Additionally, I was not all that intrigued by any of the central characters in these episodes. Don't get me wrong, none of them were boring or poorly-acted, but nothing pulled me in or convinced me I needed to see more. Steve Buscemi's expressions range from smarmy to angry, and although there are hints of a wider emotional field, the first few episodes haven't capitalized on his character beyond the standard wisecracking antihero stereotype. Likewise, his nephew Jimmy seems to be the stock up-and-coming moody young person - a little too ambitious, with not enough respect for the older generation, and not yet having learned the ways of the criminal underworld. In short, he's Christopher Moltisanti from The Sopranos.
However, Boardwalk Empire seems to promise a wide array of supporting characters, and its possible the show will get more interesting once all these tertiary figures are fleshed out with personalities of their own. For example, neither Nucky or Jimmy are that captivating when alone, but their scenes together were some of the best in the first two episodes - two men, each corrupt in their own unique way, struggling to remain true to their family while working against each other. The federal agent has potential, as does "Chalky White" (played by Michael K. Williams, aka Omar from The Wire) who only makes a brief appearance in the first few episodes but has already intrigued me. Similarly, the female characters (who have just recently received the right to vote) have their own potential. It's possible that it will take Boardwalk Empire a few more episodes to set up all the pieces before these players are pitched against each other - HBO shows are not necessarily known for their fast pace.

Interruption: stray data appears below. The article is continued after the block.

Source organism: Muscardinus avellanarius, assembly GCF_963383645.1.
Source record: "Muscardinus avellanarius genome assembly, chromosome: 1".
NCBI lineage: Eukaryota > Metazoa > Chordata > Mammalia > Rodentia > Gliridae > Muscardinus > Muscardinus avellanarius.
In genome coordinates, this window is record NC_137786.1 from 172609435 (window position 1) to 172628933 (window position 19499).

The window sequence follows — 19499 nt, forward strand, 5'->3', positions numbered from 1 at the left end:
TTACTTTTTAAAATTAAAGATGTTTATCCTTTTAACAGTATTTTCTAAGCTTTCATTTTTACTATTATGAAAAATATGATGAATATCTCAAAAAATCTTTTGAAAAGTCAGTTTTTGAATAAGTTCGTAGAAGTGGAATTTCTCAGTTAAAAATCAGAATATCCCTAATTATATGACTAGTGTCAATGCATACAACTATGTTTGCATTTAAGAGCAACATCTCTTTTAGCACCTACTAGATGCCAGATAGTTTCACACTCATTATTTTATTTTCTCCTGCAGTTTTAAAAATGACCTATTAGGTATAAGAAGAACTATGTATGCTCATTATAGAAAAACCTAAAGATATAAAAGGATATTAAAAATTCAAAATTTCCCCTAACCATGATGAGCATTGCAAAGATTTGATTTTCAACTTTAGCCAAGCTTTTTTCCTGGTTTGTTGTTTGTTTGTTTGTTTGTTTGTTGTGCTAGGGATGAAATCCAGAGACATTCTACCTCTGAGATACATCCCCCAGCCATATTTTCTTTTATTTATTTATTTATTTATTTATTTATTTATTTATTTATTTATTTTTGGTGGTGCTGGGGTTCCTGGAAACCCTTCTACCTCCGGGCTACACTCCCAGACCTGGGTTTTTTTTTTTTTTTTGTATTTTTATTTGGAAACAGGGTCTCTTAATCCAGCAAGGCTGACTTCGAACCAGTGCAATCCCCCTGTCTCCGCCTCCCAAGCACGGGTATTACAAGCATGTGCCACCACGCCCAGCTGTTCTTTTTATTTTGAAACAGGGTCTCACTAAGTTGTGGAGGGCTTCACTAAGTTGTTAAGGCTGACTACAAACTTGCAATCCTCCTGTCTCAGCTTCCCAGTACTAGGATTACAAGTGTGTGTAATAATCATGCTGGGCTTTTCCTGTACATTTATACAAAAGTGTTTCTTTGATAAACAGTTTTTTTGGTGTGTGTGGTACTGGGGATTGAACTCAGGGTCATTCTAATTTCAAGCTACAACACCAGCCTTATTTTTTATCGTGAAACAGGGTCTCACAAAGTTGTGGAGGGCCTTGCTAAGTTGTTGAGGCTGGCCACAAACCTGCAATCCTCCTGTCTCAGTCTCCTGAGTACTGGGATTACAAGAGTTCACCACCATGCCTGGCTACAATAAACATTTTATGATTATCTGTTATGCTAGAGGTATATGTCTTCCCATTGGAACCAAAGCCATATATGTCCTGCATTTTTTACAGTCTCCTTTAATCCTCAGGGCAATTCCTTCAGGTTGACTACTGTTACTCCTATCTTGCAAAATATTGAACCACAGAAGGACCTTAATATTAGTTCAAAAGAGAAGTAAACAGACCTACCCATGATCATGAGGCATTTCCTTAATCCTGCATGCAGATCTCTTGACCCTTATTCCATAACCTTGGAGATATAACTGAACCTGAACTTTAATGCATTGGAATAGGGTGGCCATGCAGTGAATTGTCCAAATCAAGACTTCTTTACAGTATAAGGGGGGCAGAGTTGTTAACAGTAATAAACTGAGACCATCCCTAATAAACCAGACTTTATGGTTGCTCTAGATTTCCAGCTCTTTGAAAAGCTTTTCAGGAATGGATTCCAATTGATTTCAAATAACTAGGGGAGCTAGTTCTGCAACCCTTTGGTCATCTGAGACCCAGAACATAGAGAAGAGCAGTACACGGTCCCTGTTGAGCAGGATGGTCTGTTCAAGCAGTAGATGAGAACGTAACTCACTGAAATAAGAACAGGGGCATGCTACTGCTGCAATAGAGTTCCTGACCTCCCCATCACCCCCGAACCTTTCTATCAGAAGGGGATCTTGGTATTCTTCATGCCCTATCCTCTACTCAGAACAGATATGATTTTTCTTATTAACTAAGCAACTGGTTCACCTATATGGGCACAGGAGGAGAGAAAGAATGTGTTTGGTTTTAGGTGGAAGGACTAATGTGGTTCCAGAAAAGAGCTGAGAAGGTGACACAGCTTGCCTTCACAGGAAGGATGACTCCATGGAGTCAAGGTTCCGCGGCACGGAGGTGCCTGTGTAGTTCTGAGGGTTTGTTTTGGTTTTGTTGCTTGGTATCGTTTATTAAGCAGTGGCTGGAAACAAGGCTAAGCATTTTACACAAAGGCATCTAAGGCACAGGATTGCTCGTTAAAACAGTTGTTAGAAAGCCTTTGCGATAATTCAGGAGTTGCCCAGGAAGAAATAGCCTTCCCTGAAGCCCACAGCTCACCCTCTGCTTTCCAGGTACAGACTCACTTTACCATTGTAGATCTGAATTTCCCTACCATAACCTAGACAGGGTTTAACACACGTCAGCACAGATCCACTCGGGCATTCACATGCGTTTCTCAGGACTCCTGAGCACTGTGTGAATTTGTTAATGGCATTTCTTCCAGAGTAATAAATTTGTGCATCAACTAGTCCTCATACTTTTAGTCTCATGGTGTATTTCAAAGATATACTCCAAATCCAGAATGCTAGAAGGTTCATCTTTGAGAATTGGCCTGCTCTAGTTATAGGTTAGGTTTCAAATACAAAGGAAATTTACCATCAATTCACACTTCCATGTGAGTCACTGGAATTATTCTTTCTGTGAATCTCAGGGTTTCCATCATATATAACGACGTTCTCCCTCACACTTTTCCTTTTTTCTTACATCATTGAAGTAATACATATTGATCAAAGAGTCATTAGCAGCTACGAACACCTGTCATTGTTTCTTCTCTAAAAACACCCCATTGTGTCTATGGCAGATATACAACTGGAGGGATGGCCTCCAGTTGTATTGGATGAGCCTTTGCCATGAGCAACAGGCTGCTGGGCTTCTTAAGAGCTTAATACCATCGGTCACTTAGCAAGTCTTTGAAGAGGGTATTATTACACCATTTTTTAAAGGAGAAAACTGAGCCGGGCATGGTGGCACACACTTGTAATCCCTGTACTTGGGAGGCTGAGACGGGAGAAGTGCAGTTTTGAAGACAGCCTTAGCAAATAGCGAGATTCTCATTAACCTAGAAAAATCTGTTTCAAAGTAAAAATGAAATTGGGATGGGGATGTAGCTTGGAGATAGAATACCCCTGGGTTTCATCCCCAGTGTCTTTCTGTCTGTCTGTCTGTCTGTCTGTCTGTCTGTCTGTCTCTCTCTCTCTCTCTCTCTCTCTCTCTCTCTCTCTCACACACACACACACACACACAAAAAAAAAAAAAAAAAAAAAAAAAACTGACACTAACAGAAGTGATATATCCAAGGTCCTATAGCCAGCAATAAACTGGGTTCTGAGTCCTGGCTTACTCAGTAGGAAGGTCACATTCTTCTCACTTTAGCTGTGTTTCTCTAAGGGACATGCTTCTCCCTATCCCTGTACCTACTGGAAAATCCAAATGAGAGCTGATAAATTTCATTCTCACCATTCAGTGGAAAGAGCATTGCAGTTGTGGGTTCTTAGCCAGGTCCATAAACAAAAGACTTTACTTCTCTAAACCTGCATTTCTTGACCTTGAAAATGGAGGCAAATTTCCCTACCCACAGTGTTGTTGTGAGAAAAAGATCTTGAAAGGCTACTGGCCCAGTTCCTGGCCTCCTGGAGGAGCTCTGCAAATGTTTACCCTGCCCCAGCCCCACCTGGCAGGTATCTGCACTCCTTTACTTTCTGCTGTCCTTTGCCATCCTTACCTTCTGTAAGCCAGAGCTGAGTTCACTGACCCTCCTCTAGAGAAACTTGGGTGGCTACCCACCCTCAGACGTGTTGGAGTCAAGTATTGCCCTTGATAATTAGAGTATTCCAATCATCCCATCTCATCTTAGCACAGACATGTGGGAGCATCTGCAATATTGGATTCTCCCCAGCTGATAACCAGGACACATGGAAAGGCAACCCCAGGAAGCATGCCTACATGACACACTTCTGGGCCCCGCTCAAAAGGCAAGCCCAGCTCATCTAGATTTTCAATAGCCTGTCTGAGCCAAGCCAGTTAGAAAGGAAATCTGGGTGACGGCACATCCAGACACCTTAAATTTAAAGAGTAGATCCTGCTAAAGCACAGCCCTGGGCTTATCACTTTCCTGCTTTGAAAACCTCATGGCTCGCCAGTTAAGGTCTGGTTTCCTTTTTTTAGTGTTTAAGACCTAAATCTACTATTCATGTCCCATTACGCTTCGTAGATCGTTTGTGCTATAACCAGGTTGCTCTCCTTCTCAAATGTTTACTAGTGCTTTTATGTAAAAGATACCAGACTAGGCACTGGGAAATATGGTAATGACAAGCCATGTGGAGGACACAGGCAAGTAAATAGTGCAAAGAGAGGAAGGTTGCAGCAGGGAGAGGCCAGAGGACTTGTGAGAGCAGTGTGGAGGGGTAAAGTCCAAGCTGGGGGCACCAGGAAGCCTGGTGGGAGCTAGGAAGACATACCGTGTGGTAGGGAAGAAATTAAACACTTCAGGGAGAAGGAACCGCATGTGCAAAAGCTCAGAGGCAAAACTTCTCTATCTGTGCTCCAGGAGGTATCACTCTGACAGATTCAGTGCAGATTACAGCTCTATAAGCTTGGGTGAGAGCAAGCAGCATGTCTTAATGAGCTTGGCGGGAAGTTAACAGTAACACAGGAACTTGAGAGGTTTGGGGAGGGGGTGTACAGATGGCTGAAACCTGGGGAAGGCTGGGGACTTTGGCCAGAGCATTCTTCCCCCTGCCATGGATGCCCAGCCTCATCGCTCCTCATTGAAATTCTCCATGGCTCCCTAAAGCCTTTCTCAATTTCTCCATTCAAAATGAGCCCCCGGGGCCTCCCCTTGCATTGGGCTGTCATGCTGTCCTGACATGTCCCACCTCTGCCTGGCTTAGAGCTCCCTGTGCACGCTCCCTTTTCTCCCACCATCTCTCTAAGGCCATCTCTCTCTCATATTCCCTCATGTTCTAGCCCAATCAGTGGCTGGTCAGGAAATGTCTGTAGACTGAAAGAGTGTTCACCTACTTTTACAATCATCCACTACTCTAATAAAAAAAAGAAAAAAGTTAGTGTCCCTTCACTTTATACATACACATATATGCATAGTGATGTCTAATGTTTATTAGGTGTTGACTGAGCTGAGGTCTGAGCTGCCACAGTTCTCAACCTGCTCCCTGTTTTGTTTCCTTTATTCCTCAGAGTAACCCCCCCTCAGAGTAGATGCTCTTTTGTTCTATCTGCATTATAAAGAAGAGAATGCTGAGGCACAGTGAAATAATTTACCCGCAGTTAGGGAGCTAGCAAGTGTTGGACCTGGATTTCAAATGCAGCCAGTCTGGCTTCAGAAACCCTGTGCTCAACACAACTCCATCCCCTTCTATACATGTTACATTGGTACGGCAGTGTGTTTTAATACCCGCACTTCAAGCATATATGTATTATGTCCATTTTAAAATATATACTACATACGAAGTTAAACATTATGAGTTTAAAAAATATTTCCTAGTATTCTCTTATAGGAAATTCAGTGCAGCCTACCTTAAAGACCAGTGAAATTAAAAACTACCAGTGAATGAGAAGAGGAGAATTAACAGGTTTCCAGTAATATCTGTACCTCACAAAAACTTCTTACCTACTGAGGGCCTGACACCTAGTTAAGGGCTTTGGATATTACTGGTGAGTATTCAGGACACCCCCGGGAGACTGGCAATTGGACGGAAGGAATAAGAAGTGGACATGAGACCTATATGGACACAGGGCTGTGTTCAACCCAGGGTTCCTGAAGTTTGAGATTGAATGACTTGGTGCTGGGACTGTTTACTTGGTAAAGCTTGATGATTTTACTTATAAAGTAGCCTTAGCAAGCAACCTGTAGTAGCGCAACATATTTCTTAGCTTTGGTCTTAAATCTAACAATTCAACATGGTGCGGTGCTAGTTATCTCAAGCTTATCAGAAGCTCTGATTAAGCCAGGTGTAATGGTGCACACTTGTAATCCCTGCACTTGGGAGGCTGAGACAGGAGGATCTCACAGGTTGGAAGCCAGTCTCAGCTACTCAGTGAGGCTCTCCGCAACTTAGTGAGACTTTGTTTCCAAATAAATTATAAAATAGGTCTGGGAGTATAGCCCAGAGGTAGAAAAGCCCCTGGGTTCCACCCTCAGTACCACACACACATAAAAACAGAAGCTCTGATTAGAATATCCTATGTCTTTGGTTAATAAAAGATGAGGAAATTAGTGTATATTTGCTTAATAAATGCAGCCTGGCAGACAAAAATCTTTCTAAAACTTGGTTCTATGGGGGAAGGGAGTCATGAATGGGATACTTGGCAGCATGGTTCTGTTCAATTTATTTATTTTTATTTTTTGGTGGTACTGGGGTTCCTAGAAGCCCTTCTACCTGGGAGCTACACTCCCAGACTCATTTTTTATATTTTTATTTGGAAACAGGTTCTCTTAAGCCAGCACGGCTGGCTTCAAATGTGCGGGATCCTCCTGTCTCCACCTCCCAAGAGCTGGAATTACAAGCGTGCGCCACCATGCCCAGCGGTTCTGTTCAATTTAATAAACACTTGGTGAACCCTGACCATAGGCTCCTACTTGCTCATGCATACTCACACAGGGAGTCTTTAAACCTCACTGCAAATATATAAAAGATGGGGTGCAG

But what's keeping me watching Boardwalk Empire is not the seen-it-before plot or the not-quite-fleshed-out characters, but the setting. 1920s Atlantic City is the most interesting character on the show, and the one thing that blows other crime dramas out of the water. It's a colorful spectacle of sight and sound: ferris wheels and speakeasies and cabaret shows and prizefighters and corruption and casinos and beaches and rich tourists and poor fishermen and classy hotels and slums all stuffed up against the original Jersey Shore. The first episode has two characters engaging in a deep conversation while watching two midgets with boxing gloves beat each other up; later, Buscemi's character goes into an early version of a Ripley's Believe It Or Not exhibit to see premature infants ("Babies Under Three Pounds!" proclaims the sign).
So even when the plot isn't that great, there's been so much poured into the the background that Boardwalk Empire simply remains a delight to watch. It's the sort of set other networks couldn't afford, and it's what really sets this show apart from the competition. There's certainly potential here, and I'm going to continue watching in hopes that these characters are developed into something more interesting. Until then, I'll just be basking in the pastel colors of the Monopoly-era Boardwalk, enjoying the view.